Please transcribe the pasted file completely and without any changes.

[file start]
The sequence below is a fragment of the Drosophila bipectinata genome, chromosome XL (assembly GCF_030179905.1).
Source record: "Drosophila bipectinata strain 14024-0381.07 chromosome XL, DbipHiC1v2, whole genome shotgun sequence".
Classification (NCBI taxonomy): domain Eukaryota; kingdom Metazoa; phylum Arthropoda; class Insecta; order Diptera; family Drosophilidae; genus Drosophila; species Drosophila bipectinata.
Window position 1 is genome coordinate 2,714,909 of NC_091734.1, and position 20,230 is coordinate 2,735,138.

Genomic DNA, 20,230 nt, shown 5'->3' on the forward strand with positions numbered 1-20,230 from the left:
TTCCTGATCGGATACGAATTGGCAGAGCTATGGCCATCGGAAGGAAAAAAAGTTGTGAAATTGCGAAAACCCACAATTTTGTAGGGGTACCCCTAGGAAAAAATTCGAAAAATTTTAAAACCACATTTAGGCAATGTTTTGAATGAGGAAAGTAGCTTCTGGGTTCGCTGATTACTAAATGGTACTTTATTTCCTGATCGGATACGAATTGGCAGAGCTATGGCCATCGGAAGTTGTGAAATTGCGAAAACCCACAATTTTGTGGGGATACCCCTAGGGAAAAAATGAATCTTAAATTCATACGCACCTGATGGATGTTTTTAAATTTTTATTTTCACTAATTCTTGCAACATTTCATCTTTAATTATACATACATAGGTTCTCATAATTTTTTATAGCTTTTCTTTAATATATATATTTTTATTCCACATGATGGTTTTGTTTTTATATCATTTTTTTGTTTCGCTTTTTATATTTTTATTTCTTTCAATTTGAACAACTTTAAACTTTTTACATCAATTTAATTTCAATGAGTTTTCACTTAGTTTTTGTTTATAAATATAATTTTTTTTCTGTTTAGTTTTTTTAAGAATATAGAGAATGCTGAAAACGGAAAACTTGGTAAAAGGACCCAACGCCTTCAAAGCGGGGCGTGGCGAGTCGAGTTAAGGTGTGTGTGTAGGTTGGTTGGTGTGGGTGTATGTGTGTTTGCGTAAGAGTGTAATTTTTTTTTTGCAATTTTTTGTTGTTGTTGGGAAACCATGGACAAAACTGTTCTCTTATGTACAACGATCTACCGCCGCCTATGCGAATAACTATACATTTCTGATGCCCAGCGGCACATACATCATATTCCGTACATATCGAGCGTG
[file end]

The sequence below is a fragment of the Drosophila bipectinata genome, chromosome XL (assembly GCF_030179905.1).
Source record: "Drosophila bipectinata strain 14024-0381.07 chromosome XL, DbipHiC1v2, whole genome shotgun sequence".
Classification (NCBI taxonomy): domain Eukaryota; kingdom Metazoa; phylum Arthropoda; class Insecta; order Diptera; family Drosophilidae; genus Drosophila; species Drosophila bipectinata.
Window position 1 is genome coordinate 2,714,909 of NC_091734.1, and position 20,230 is coordinate 2,735,138.

Genomic DNA, 20,230 nt, shown 5'->3' on the forward strand with positions numbered 1-20,230 from the left:
TTCCTGATCGGATACGAATTGGCAGAGCTATGGCCATCGGAAGGAAAAAAAGTTGTGAAATTGCGAAAACCCACAATTTTGTAGGGGTACCCCTAGGAAAAAATTCGAAAAATTTTAAAACCACATTTAGGCAATGTTTTGAATGAGGAAAGTAGCTTCTGGGTTCGCTGATTACTAAATGGTACTTTATTTCCTGATCGGATACGAATTGGCAGAGCTATGGCCATCGGAAGTTGTGAAATTGCGAAAACCCACAATTTTGTGGGGATACCCCTAGGGAAAAAATGAATCTTAAATTCATACGCACCTGATGGATGTTTTTAAATTTTTATTTTCACTAATTCTTGCAACATTTCATCTTTAATTATACATACATAGGTTCTCATAATTTTTTATAGCTTTTCTTTAATATATATATTTTTATTCCACATGATGGTTTTGTTTTTATATCATTTTTTTGTTTCGCTTTTTATATTTTTATTTCTTTCAATTTGAACAACTTTAAACTTTTTACATCAATTTAATTTCAATGAGTTTTCACTTAGTTTTTGTTTATAAATATAATTTTTTTTCTGTTTAGTTTTTTTAAGAATATAGAGAATGCTGAAAACGGAAAACTTGGTAAAAGGACCCAACGCCTTCAAAGCGGGGCGTGGCGAGTCGAGTTAAGGTGTGTGTGTAGGTTGGTTGGTGTGGGTGTATGTGTGTTTGCGTAAGAGTGTAATTTTTTTTTTGCAATTTTTTGTTGTTGTTGGGAAACCATGGACAAAACTGTTCTCTTATGTACAACGATCTACCGCCGCCTATGCGAATAACTATACATTTCTGATGCCCAGCGGCACATACATCATATTCCGTACATATCGAGCGTG